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Powerful literary debut by Colombian Lorena Salazar Masso

With The river is a wound full of fish Colombian Lorena Salazar Masso makes a powerful literary debut.

What does it mean to be a mother, when do you actually BE a mother? Can you be a mother even if you did not give birth to your child yourself? As a mother without a child, are you still a mother? That is the theme of the beautiful, atmospheric novel The river is a wound full of fish.

An unnamed mother and her infant son - she is white, he black - travel by boat from Quibdó to Bellavista. It is a long journey down the Atrato, a river that winds through western Colombia, bringing both salvation and devastation to neighbouring villages: 'The Atrato connects markets and separates people. The river washes clothes, feeds you, carries children, bathes women, hides the dead. The river makes no distinction: it blesses and drowns.'

It is a journey that is not risk-free, due to the death and terror that guerrilla movements are sowing across the country. As the journey progresses, shots sound closer and closer.

Terrified

Slowly, the purpose of the mother and child's journey becomes clear: they are on their way to Gina, the boy's biological mother, because she is eager to see him. The unnamed narrator answers that call, but with every metre they get closer to Bellavista, she feels the fear inside rising more violently. She is terrified that she will lose her son and have to hand him over to his 'real' mother.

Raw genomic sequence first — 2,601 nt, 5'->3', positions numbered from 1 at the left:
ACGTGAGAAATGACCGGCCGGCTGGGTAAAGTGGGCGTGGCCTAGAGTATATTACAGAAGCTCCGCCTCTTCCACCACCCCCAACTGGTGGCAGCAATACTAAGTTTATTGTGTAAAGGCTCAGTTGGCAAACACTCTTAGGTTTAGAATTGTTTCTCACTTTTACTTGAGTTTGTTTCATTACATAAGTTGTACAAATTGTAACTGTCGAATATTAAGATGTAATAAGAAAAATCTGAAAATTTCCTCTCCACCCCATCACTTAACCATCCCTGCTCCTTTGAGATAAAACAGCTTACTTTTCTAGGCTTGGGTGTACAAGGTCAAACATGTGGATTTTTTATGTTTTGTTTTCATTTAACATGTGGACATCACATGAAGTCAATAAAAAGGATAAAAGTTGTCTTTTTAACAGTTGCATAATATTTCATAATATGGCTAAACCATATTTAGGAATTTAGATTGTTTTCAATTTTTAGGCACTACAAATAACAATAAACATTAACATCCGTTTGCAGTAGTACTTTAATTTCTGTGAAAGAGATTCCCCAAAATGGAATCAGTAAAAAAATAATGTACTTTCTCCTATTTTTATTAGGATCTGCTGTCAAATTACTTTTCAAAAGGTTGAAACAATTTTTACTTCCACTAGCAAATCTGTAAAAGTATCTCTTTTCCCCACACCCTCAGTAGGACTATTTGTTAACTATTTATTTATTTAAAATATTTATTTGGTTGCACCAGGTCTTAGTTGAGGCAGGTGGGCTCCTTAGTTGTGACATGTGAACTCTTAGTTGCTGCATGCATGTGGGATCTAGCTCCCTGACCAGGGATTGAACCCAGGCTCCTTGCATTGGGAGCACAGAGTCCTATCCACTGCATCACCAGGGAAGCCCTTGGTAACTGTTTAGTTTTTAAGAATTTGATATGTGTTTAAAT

And that fear becomes even stronger when it turns out that Gina has lost her three other children - the youngest to malaria, the two older ones to the war - and so is now a mother without a child.

30-year-old Lorena Salazar Masso tells a moving story of parenthood in this compelling debut novel. She sprinkles beautiful images and metaphors throughout her book and draws sentences that invite you to pause for a moment: 'I give my boy a mother every day. I hand her over dressed in the clothes I wear to go to the market.'

In addition, The river full of fish also paints a poignant picture of Colombia, especially the department of Chocó, where the electricity goes out at seven o'clock in the evening and the poor people use candles to light up the evening. From a writer who dares to end her first novel the way Lorena Salazar Masso does, we are definitely going to hear more.

Lorena Salazar Masso, The river is a wound full of fish (184 p.). Translated from the Spanish by Irene van Mheen, Signatuur, €24.99.

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Wijbrand Schaap

Cultural journalist since 1996. Worked as theatre critic, columnist and reporter for Algemeen Dagblad, Utrechts Nieuwsblad, Rotterdams Dagblad, Parool and regional newspapers through Associated Press Services. Interviews for TheaterMaker, Theatererkrant Magazine, Ons Erfdeel, Boekman. Podcast maker, likes to experiment with new media. Culture Press is called the brainchild I gave birth to in 2009. Life partner of Suzanne Brink roommate of Edje, Fonzie and Rufus. Search and find me on Mastodon.View Author posts

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